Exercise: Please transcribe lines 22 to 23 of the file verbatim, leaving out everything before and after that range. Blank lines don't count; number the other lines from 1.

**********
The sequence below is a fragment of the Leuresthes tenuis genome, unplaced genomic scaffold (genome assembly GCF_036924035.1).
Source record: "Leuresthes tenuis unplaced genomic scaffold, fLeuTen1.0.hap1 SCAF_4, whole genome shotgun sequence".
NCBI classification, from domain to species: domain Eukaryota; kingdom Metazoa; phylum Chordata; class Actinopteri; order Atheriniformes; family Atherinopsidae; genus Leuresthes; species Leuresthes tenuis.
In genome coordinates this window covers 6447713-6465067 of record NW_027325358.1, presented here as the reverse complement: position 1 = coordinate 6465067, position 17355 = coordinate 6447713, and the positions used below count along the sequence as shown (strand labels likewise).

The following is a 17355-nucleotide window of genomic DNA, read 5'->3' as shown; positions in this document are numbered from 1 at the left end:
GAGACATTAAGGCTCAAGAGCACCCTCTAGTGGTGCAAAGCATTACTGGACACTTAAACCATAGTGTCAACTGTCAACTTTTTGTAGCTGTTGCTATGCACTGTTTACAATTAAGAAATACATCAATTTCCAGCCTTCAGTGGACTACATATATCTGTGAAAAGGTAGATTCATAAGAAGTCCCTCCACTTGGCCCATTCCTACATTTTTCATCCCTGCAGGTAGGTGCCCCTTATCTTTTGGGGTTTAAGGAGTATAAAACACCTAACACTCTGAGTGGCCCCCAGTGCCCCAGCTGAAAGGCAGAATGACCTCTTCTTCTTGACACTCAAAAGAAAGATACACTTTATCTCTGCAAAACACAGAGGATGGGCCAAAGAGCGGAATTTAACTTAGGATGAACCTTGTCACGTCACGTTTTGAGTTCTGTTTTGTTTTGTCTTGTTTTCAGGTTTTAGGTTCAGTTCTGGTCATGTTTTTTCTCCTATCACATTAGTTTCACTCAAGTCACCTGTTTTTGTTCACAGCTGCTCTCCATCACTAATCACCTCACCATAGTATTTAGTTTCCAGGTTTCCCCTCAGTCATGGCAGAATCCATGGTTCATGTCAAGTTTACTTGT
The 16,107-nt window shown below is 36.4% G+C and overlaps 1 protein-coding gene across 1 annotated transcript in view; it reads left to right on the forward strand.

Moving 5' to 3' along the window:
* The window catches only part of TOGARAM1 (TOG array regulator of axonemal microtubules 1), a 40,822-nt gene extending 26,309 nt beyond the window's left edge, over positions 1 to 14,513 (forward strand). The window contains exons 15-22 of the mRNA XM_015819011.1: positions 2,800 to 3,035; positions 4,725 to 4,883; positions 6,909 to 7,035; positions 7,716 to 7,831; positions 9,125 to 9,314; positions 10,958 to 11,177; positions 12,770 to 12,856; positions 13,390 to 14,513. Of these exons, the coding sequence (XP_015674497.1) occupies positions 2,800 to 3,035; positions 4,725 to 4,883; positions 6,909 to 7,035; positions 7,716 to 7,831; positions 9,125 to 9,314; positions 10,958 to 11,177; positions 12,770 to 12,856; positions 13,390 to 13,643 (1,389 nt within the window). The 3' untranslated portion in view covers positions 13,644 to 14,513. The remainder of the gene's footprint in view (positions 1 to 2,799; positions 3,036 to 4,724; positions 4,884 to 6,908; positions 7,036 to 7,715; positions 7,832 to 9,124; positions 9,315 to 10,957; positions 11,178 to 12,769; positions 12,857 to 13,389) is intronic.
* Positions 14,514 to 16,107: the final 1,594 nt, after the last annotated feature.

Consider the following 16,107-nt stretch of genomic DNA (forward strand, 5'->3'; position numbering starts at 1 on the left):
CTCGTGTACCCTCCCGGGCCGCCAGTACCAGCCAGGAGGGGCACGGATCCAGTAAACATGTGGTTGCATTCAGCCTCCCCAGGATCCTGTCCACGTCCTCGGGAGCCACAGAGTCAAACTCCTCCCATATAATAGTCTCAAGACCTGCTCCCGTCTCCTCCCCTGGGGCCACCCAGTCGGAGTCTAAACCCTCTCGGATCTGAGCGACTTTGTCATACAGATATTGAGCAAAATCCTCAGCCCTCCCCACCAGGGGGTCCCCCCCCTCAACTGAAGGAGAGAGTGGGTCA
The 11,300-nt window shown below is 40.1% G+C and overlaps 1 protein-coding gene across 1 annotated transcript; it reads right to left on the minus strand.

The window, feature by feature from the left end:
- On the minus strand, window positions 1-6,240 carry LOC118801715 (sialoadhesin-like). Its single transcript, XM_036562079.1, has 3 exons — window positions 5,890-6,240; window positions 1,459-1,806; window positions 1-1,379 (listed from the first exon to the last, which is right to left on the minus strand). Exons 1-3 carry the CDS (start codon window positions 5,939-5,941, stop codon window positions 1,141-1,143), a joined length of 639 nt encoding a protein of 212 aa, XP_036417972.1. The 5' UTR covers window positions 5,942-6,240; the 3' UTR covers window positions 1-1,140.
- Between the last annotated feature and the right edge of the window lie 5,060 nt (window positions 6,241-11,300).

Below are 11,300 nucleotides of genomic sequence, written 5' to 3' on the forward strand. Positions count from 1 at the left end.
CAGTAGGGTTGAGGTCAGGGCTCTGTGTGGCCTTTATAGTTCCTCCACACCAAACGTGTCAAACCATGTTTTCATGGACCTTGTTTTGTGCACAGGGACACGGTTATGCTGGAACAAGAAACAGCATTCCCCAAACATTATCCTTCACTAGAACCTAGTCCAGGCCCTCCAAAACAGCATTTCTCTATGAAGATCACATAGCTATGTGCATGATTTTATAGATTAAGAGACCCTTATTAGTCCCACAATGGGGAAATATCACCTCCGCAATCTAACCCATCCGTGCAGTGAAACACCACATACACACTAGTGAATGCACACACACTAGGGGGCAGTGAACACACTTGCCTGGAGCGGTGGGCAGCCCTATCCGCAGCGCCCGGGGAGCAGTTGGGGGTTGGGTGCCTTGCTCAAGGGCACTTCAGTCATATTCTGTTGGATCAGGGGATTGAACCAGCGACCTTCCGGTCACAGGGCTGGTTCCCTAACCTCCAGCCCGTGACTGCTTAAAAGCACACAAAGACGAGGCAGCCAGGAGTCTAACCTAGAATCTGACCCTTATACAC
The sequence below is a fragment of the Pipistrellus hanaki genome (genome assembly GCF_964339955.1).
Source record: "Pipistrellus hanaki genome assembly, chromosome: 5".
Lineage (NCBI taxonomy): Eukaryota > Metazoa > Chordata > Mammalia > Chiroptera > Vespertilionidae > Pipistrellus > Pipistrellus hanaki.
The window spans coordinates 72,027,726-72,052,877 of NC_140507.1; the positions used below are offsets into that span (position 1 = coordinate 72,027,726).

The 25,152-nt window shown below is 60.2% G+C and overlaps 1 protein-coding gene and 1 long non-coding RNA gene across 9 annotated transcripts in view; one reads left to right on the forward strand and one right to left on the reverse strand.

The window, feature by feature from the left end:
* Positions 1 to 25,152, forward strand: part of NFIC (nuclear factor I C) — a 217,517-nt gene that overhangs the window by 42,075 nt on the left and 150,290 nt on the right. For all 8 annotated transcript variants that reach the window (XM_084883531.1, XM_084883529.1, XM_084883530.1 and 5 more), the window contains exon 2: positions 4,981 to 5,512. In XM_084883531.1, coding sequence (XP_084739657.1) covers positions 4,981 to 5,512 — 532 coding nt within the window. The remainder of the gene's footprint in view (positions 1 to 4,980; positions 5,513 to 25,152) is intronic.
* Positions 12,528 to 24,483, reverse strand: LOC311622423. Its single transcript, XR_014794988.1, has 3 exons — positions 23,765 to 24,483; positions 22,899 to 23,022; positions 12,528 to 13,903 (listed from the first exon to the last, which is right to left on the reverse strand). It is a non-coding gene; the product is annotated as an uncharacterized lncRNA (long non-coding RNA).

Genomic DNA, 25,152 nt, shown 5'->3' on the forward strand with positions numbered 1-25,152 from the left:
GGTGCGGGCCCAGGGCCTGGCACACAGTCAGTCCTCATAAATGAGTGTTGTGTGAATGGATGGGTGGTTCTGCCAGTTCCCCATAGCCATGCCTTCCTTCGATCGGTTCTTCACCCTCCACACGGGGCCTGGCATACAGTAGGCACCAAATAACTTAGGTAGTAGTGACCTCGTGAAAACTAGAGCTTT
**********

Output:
The window spans coordinates 72,027,726-72,052,877 of NC_140507.1; the positions used below are offsets into that span (position 1 = coordinate 72,027,726).

The 25,152-nt window shown below is 60.2% G+C and overlaps 1 protein-coding gene and 1 long non-coding RNA gene across 9 annotated transcripts in view; one reads left to right on the forward strand and one right to left on the reverse strand.